Why is All Sand the Same?

Why is All Sand the Same?

Help MinuteEarth weather the sands of time! (By subscribing to MinuteEarth on Patreon: THANK YOU!!!!!

And subscribe!

How much it costs to make MinuteEarth –

Created by Henry Reich
Video Concept and Writing: Meg Rosenburg
Writing and Editing Team: Alex Reich, Peter Reich, Emily Elert
Animation: Ever Salazar

Music: Nathaniel Schroeder:

MinuteEarth is available as a free iTunes podcast! –

We’re also on facebook –

And twitter –

MinuteEarth provides an energetic and entertaining view of trends in earth’s environment — in just a few minutes!

Note: “ortoclase” at 0:59 should be “orthoclase”

Assallay, A. M., Rogers, C. D. F., Smalley, I. J., & Jefferson, I. F. 1998. Silt: 2–62 μm, 9–4φ. Earth-Science Reviews 45(1): 61-88.

Bruce Wilkinson, Geology Professor, Syracuse University (personal communication)

Krinsley, D. H., & Smalley, I. J. 1972. Sand: The study of quartz sand in sediments provides much information about ancient geological environments. American Scientist 60(3): 286-291.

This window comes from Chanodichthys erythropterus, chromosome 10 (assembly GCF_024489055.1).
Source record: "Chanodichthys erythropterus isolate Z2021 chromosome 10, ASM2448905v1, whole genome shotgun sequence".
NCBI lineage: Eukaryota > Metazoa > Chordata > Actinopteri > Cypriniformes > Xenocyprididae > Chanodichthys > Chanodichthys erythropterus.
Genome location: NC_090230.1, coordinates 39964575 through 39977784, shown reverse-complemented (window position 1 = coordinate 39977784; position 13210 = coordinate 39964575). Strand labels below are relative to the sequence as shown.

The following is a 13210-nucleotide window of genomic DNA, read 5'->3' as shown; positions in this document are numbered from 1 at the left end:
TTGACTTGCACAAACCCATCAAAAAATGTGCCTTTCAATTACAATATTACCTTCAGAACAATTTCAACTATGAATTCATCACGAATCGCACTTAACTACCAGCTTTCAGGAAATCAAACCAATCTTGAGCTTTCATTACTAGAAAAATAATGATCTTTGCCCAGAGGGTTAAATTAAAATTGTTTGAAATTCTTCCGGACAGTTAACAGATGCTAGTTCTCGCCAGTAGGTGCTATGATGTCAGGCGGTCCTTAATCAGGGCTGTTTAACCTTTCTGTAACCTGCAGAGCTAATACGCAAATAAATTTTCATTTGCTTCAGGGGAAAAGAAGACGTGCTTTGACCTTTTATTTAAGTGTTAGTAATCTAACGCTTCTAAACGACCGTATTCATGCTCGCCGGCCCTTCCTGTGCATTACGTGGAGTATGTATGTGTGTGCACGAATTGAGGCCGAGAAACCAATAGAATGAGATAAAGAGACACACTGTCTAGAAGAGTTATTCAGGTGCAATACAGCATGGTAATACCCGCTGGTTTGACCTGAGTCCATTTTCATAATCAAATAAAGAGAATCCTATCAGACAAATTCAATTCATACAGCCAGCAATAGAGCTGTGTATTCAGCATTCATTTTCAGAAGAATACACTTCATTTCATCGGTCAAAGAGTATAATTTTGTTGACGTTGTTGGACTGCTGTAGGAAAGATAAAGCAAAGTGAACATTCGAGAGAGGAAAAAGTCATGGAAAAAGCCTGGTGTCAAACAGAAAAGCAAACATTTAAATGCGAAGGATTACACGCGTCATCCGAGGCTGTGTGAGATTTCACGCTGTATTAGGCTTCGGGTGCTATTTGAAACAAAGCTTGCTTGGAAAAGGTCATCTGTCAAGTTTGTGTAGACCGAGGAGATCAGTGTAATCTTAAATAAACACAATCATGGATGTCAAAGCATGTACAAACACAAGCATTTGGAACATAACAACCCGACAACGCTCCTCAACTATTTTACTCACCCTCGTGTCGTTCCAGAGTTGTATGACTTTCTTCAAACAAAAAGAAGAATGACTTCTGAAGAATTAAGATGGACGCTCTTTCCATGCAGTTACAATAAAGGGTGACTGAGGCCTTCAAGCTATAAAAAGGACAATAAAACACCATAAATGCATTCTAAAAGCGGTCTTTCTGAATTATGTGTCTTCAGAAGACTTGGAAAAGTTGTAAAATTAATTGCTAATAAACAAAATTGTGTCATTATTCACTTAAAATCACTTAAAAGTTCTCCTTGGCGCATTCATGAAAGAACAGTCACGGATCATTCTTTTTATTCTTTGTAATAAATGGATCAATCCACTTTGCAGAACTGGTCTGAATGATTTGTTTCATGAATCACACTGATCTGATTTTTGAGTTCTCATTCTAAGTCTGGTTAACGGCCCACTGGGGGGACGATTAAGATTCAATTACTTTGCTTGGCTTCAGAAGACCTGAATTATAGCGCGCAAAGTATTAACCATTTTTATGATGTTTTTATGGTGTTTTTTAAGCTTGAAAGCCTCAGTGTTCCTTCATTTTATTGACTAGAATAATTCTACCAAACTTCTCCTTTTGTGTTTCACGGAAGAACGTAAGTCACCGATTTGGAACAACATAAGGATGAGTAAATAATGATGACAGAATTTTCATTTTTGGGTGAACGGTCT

Sand from Gobi Desert Photo by: Siim Sepp

Ruler Image by: Dnu72

Black Sand Beach: Photo by: ScottieT812

Red Sand Beach: Photo by: Tom Walsh

White Sand Beach: Photo by: Diueine Monteiro

Dunes: Photo by: David Stanley

Sand Mining by: Aktron / Wikimedia Commons

Beach Photos: Photo by: Myrabella / Wikimedia Commons

Photo by: José Porras

Photo by: Viscious81 / Wikimedia Commons

Photo by: Myrabella / Wikimedia Commons

Photo by: Sengkang

Photo by: Sean O’Flaherty

Photo by: Ayaita

Photo by: Peter V. Sanchez

Photo by: Allan Patrick

Photo by: cogito ergo imago

Photo by: Wicho 2

Photo by: Herbert Vieira

Photo by: Urville86

Photo by: Angelo Juan Ramos

Photo by: Magnus Manske

Photo by: Daniel Schwen

%d bloggers like this: